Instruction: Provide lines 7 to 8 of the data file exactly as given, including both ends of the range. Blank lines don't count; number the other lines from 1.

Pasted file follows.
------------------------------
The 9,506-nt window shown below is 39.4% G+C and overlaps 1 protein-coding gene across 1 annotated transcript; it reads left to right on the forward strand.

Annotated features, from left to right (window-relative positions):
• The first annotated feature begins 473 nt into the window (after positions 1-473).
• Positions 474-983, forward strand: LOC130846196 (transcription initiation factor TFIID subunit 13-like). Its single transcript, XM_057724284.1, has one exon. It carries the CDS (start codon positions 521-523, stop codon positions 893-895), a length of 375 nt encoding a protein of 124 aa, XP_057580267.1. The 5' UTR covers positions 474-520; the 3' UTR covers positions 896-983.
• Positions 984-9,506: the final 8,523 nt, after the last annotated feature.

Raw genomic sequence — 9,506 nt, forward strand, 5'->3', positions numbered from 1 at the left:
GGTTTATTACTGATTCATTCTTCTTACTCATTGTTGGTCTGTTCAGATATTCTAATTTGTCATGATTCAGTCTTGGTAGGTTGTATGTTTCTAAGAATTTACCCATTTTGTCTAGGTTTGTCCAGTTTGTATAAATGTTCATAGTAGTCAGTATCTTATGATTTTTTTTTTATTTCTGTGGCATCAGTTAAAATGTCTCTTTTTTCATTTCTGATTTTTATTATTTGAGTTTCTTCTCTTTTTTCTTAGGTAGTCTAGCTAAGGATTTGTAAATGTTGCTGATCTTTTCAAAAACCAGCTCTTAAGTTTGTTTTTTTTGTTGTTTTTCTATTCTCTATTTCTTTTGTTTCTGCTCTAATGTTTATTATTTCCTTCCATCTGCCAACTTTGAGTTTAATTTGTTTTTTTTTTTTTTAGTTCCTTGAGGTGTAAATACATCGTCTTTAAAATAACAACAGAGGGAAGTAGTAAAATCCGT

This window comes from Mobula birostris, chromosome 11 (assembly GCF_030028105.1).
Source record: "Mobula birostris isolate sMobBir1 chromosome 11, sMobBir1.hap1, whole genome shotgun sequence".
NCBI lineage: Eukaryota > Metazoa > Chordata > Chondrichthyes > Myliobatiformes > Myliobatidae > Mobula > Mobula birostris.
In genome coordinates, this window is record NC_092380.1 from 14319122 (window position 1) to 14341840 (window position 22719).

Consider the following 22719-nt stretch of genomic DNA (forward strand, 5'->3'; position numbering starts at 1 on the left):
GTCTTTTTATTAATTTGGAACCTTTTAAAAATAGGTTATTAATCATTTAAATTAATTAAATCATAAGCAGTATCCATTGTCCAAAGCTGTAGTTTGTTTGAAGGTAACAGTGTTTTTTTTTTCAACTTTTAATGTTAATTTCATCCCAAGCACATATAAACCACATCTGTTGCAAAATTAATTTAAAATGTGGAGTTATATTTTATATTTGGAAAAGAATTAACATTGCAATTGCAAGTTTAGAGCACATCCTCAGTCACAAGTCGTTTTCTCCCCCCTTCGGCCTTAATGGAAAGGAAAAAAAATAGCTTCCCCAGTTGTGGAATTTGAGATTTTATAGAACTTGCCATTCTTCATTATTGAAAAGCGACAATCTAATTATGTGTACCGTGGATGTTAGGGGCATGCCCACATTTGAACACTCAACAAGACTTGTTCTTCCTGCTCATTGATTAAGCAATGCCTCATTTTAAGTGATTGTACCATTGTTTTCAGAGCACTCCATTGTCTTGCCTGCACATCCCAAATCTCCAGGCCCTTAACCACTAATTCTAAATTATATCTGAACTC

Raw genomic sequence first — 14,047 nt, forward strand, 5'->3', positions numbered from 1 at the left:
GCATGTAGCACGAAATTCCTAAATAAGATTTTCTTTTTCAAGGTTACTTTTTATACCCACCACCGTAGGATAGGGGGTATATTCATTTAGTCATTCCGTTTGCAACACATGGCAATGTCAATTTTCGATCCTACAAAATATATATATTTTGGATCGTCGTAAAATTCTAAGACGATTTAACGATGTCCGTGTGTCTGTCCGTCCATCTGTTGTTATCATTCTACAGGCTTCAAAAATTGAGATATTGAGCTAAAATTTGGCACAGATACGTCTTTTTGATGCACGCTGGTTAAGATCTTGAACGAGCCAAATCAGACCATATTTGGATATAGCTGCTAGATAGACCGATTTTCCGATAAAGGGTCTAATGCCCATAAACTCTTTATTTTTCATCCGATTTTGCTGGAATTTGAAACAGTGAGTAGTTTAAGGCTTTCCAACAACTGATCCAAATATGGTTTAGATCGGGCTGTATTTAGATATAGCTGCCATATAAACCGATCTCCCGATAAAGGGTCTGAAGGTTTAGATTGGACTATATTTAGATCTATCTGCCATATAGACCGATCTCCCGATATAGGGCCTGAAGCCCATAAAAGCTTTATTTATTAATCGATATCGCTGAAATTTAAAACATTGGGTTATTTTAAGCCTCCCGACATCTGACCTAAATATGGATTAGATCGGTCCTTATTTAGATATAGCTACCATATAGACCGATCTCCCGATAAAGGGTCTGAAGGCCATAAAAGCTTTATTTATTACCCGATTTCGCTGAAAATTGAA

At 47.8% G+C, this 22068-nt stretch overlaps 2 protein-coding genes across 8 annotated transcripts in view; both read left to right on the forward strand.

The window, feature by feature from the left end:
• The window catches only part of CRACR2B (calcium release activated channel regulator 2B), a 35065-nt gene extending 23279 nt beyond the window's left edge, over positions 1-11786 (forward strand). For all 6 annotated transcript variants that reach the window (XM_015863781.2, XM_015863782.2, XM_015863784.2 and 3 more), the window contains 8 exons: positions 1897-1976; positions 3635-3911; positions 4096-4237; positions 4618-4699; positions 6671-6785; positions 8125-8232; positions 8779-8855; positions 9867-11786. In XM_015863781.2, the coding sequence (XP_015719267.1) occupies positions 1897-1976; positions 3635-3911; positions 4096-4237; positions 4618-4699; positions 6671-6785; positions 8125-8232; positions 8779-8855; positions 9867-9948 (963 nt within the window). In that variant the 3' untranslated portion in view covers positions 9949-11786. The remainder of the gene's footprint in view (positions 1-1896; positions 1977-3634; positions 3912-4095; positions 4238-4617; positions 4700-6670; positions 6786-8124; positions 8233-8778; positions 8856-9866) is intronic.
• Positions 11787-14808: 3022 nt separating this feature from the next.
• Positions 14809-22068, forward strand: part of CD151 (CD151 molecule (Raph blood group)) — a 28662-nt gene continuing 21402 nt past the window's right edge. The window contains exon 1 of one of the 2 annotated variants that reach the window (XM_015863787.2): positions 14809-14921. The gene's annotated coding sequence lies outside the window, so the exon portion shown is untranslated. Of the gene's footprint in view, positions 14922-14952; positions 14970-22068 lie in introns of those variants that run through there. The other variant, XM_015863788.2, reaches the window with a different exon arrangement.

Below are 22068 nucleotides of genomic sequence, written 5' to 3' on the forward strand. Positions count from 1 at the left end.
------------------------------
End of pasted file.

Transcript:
GGTTTATTACTGATTCATTCTTCTTACTCATTGTTGGTCTGTTCAGATATTCTAATTTGTCATGATTCAGTCTTGGTAGGTTGTATGTTTCTAAGAATTTACCCATTTTGTCTAGGTTTGTCCAGTTTGTATAAATGTTCATAGTAGTCAGTATCTTATGATTTTTTTTTTATTTCTGTGGCATCAGTTAAAATGTCTCTTTTTTCATTTCTGATTTTTATTATTTGAGTTTCTTCTCTTTTTTCTTAGGTAGTCTAGCTAAGGATTTGTAAATGTTGCTGATCTTTTCAAAAACCAGCTCTTAAGTTTGTTTTTTTTGTTGTTTTTCTATTCTCTATTTCTTTTGTTTCTGCTCTAATGTTTATTATTTCCTTCCATCTGCCAACTTTGAGTTTAATTTGTTTTTTTTTTTTTTAGTTCCTTGAGGTGTAAATACATCGTCTTTAAAATAACAACAGAGGGAAGTAGTAAAATCCGT

This window comes from Mobula birostris, chromosome 11 (assembly GCF_030028105.1).